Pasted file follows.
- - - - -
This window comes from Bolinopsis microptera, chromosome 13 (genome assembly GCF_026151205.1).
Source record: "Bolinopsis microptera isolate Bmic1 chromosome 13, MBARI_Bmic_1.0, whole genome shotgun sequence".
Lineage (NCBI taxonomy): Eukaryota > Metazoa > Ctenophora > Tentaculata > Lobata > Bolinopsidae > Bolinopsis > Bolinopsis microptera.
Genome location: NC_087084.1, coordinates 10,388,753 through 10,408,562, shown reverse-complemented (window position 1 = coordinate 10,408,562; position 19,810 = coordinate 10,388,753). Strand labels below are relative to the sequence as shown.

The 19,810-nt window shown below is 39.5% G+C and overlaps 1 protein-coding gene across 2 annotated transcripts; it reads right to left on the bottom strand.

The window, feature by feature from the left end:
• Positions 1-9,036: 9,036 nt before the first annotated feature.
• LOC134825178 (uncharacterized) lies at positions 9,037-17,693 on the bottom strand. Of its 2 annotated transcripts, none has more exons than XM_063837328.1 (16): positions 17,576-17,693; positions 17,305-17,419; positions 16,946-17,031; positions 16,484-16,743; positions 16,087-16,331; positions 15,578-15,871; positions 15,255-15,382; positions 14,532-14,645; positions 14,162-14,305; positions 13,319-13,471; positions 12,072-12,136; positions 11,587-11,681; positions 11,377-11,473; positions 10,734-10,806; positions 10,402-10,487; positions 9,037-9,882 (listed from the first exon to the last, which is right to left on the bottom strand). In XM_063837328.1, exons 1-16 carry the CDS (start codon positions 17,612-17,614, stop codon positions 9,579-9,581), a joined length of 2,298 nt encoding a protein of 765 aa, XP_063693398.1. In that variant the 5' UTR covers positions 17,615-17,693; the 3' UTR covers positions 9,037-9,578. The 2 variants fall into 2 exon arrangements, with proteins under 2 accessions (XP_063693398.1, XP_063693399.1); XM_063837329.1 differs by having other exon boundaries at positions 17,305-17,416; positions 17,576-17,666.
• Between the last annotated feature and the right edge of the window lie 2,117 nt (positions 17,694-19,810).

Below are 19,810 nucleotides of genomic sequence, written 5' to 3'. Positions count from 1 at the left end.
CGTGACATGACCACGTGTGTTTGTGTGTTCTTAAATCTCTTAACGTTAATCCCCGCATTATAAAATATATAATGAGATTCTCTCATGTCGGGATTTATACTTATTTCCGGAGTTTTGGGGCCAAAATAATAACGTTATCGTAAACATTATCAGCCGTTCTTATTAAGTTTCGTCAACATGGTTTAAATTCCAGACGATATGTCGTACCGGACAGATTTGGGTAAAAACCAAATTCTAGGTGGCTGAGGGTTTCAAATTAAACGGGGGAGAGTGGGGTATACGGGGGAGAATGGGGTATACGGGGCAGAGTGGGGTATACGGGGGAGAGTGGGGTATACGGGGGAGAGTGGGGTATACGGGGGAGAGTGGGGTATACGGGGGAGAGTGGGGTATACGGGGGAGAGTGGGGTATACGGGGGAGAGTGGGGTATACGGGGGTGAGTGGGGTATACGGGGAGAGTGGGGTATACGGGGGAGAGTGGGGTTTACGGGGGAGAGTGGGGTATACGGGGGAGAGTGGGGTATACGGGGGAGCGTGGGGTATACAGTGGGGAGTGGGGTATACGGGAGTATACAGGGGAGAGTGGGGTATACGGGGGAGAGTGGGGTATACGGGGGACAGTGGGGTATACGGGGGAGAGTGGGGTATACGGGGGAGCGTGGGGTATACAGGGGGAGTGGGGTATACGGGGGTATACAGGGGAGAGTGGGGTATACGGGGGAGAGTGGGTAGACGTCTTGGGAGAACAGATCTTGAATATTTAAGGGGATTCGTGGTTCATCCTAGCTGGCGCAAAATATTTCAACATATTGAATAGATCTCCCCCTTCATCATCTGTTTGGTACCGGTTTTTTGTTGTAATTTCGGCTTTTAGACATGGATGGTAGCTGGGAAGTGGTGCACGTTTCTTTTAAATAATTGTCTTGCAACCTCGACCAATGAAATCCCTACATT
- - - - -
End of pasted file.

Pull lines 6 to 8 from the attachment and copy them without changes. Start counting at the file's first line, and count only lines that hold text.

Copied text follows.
The window, feature by feature from the left end:
• Positions 1-9,036: 9,036 nt before the first annotated feature.
• LOC134825178 (uncharacterized) lies at positions 9,037-17,693 on the bottom strand. Of its 2 annotated transcripts, none has more exons than XM_063837328.1 (16): positions 17,576-17,693; positions 17,305-17,419; positions 16,946-17,031; positions 16,484-16,743; positions 16,087-16,331; positions 15,578-15,871; positions 15,255-15,382; positions 14,532-14,645; positions 14,162-14,305; positions 13,319-13,471; positions 12,072-12,136; positions 11,587-11,681; positions 11,377-11,473; positions 10,734-10,806; positions 10,402-10,487; positions 9,037-9,882 (listed from the first exon to the last, which is right to left on the bottom strand). In XM_063837328.1, exons 1-16 carry the CDS (start codon positions 17,612-17,614, stop codon positions 9,579-9,581), a joined length of 2,298 nt encoding a protein of 765 aa, XP_063693398.1. In that variant the 5' UTR covers positions 17,615-17,693; the 3' UTR covers positions 9,037-9,578. The 2 variants fall into 2 exon arrangements, with proteins under 2 accessions (XP_063693398.1, XP_063693399.1); XM_063837329.1 differs by having other exon boundaries at positions 17,305-17,416; positions 17,576-17,666.